A round-robin means that every person in the team is forced to bring an idea. When you go round discussing your ideas, no one is allowed to criticize, elaborate on, or submit a second idea until every single person has had their say. Should you find yourself in a situation where you’ve brought an idea that someone’s already said, it’s bad luck. You have to think of something else before the round-robin is complete!

Once you’ve been round the room, that’s when the critiquing phase can begin.

Brainstorming methods

6-3-5 brainwriting

Brainwriting is a great way of collaborating on ideas because everyone gets to build on other people’s ideas. This is one to use if you’re in a larger team with a lot of people to get through.

A brainwriting session is usually split into several “rounds”. In each round, six people write down three ideas each within five minutes.

Then, when those five minutes are up, everyone swaps their paper with someone else - and that person then has five minutes to either build-on or add to the list of ideas on that piece of paper.

Once this has been done six times, you’ll be left with a plethora of ideas to discuss. Of course, if you have more or less than six people you can tailor it accordingly too.

This is a good technique to use if you are building out a bigger marketing campaign and need a fully-formed idea to take shape by the end of the session.

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Stepladder method

The step-ladder method of brainstorming allows everyone to form their own opinions and ideas before being influenced by anyone else.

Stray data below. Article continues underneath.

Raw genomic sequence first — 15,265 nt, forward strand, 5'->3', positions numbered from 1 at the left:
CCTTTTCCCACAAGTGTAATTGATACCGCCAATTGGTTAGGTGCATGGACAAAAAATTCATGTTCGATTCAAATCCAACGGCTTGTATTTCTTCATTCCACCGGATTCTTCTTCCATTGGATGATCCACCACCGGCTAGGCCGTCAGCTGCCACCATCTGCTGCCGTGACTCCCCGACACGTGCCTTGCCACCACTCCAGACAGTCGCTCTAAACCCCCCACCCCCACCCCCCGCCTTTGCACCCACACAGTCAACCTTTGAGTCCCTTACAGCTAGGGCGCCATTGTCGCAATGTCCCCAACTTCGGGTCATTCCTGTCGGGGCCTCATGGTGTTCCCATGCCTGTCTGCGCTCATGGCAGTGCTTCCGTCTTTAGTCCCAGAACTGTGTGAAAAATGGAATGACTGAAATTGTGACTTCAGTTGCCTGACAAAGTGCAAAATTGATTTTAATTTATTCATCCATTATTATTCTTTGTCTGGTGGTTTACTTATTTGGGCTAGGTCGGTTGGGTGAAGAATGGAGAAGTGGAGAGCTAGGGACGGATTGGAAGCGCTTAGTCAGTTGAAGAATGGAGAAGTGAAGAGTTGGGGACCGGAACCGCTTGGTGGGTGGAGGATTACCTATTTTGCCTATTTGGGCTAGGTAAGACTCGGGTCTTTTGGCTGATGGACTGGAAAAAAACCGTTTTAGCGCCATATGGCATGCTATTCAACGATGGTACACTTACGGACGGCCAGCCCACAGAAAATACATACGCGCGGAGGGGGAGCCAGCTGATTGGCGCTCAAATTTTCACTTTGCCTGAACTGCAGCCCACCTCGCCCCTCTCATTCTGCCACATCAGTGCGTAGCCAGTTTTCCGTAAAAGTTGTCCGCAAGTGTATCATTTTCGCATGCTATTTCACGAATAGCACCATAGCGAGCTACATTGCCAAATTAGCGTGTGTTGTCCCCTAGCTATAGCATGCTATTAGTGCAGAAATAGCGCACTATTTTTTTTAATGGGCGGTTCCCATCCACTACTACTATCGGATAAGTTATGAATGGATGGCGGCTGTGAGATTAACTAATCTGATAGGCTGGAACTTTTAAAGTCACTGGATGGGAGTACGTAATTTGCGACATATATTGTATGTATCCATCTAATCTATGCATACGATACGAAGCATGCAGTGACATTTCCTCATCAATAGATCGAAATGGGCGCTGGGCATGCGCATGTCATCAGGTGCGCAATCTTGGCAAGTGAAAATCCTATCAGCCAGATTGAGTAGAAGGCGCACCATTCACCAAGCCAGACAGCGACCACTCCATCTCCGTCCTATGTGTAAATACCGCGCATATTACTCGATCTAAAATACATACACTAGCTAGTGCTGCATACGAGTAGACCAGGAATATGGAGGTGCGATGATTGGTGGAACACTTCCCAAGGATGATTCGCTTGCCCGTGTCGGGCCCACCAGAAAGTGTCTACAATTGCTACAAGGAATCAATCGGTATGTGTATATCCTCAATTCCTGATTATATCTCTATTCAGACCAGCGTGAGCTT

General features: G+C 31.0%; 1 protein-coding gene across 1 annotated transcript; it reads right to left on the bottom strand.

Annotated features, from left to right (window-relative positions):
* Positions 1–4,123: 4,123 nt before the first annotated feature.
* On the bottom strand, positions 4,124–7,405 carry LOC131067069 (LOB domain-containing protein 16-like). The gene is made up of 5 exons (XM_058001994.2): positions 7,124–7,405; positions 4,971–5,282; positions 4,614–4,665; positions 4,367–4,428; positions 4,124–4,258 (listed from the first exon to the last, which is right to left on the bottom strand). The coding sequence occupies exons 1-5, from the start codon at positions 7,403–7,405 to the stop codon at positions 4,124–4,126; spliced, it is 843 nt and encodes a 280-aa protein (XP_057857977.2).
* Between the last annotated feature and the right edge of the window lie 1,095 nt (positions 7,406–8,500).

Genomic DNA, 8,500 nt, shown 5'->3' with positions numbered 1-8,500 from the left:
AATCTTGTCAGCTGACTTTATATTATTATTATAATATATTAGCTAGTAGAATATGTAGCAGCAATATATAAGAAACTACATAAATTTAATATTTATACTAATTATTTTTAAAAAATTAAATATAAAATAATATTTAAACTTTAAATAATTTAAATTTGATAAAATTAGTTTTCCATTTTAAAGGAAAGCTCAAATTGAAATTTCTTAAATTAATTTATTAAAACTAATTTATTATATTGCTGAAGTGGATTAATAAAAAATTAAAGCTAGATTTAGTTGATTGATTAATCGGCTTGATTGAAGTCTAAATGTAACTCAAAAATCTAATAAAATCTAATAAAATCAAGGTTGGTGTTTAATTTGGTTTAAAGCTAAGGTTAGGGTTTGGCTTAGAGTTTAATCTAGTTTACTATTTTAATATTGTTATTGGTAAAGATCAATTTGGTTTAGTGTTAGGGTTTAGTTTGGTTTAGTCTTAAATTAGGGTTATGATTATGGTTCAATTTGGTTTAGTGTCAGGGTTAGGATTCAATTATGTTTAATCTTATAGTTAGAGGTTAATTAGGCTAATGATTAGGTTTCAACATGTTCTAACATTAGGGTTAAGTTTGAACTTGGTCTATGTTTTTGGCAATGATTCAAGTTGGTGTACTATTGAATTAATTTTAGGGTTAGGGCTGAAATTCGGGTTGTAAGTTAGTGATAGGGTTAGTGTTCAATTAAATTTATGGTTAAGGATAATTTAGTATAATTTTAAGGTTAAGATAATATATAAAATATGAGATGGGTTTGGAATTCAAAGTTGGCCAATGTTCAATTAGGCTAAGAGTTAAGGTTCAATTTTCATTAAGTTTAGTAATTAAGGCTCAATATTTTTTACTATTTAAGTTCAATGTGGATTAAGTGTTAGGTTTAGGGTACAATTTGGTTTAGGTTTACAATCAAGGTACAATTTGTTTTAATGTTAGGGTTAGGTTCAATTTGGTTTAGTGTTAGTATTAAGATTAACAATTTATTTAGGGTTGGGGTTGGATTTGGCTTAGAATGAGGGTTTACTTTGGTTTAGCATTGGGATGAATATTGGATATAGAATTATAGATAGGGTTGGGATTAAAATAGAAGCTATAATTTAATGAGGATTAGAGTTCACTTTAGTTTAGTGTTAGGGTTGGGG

After discussing the problem as a group, everyone except two people should leave the room. Those two remaining people will then be left to discuss the problem and their ideas around it.

You’ll then let a third member back into the room to discuss their own thoughts, before hearing what the two others have just discussed when they were alone. Keep adding more and more members of the team until everyone is back in the room and a solid idea has come together.

It’s a great method of getting everyone involved, and building an idea based on everyone’s thoughts, as it can be easy to get lost amongst the crowd if you’re not someone that likes to speak out.

How to brainstorm

Starbursting

If you’re looking for social media content ideas (check out ours if you haven’t already!), starbursting is a method of looking for the reasons behind your actions.

It’s all about asking questions, and really ironing out the nitty-gritty details of your ideas. For every idea you have, you should be asking the questions: “What? Where? Why? When? How?”.

The central star is your idea. Then the bursts are those questions and the answers to those questions, helping to adapt your idea with logical reasoning. To make this effective, it’s best to think of as many questions as you can and try to cover all bases. You can then form new ideas based on the answers to these questions, thus forming an even bigger, and more thought-out idea.

Like the sound of these ideas? All of these brainstorming methods are centralized using ContentCal Contributions. Collaboration and curation just got a whole lot easier, and we created the feature with the needs of businesses in mind.

Our goal (as ever) is to ease the pressure on your marketing department, encourage content suggestions from across the entire business, as well as make it easier to collect these ideas and add them to the content plan.

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Note: Try Contributions and watch it transform the way you do content marketing. Sign up for a trial with ContentCal for free.